There can be no true communion in the Spirit except between those few who are hungering and thirsting for righteousness—anxious and striving to get closer and closer to God and the divine way of life.
V. 14—"Continue thou in the things which thou hast learned and been assured of . from a child thou hast known the holy Scriptures which are able to make thee wise unto salvation."
How are they able to make us "wise unto salvation?" Paul continues
"All Scripture is profitable for doctrine, reproof, correction and instruction in righteousness, that the man of God may be perfect, throughly (that is, completely) furnished unto all good works."
This is a very common quotation among us, but have we ever stopped to analyze it and to note what the Scriptures are de-signed to do to us?—what it means to be "wise unto salvation"?
"Reproof, correction, instruction in righteousness, that the man of God may be perfect and completely equipped."
Do we realize the tremendous, vital power that lies between the covers of this Book? If we come to it hungering and thirst‑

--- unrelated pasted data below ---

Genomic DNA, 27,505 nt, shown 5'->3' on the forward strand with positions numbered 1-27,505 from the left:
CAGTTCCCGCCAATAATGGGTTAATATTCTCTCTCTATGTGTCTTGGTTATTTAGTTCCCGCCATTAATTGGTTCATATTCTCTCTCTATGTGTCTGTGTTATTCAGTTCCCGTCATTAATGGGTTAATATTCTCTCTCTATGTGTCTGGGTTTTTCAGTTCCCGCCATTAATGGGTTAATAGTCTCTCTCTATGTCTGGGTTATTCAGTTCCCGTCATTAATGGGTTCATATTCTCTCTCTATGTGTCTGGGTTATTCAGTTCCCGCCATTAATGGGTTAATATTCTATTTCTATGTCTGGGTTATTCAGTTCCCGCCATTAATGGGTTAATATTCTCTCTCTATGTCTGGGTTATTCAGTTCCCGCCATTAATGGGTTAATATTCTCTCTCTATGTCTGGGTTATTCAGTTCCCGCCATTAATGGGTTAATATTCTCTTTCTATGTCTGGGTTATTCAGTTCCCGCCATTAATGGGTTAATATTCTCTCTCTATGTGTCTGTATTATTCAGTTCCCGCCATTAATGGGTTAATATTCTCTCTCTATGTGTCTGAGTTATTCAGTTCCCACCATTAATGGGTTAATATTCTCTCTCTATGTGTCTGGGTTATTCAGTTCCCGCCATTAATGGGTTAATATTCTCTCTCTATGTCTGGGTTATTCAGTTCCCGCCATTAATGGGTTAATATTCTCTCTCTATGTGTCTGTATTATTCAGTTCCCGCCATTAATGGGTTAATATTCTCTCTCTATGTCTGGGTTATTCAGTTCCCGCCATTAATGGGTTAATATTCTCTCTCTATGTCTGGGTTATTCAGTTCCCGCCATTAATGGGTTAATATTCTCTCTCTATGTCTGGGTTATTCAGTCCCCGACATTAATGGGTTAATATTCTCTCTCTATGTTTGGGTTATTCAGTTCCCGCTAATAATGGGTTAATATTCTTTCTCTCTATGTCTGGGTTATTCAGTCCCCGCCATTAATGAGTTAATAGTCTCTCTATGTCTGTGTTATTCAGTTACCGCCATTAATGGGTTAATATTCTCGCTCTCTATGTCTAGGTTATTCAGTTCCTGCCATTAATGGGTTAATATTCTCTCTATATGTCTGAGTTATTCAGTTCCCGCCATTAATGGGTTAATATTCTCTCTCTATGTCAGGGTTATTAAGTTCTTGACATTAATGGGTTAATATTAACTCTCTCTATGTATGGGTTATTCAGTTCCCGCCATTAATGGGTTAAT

ing after righteousness, we shall find it. It is a promise. It is a divine guarantee. It may be in a far different way than we expect, and there may be long waiting and darkness, but it will come—a marvelous, divine, transforming power of godliness.
Our part is to hold fast, keep at it. On one occasion Daniel, the greatly beloved, mourned and fasted and prayed for 3 weeks continuously before receiving any recognition. Moses had to afflict himself 40 days before being received up to the mount of God. And these are but symbolic periods of waiting. Anna, the prophetess, waited 84 years as a widow in the Temple, serving God night and day with fasting and prayer—waiting to see the salvation of the Lord.
"For the time will come when they will not endure sound doctrine" (4:3).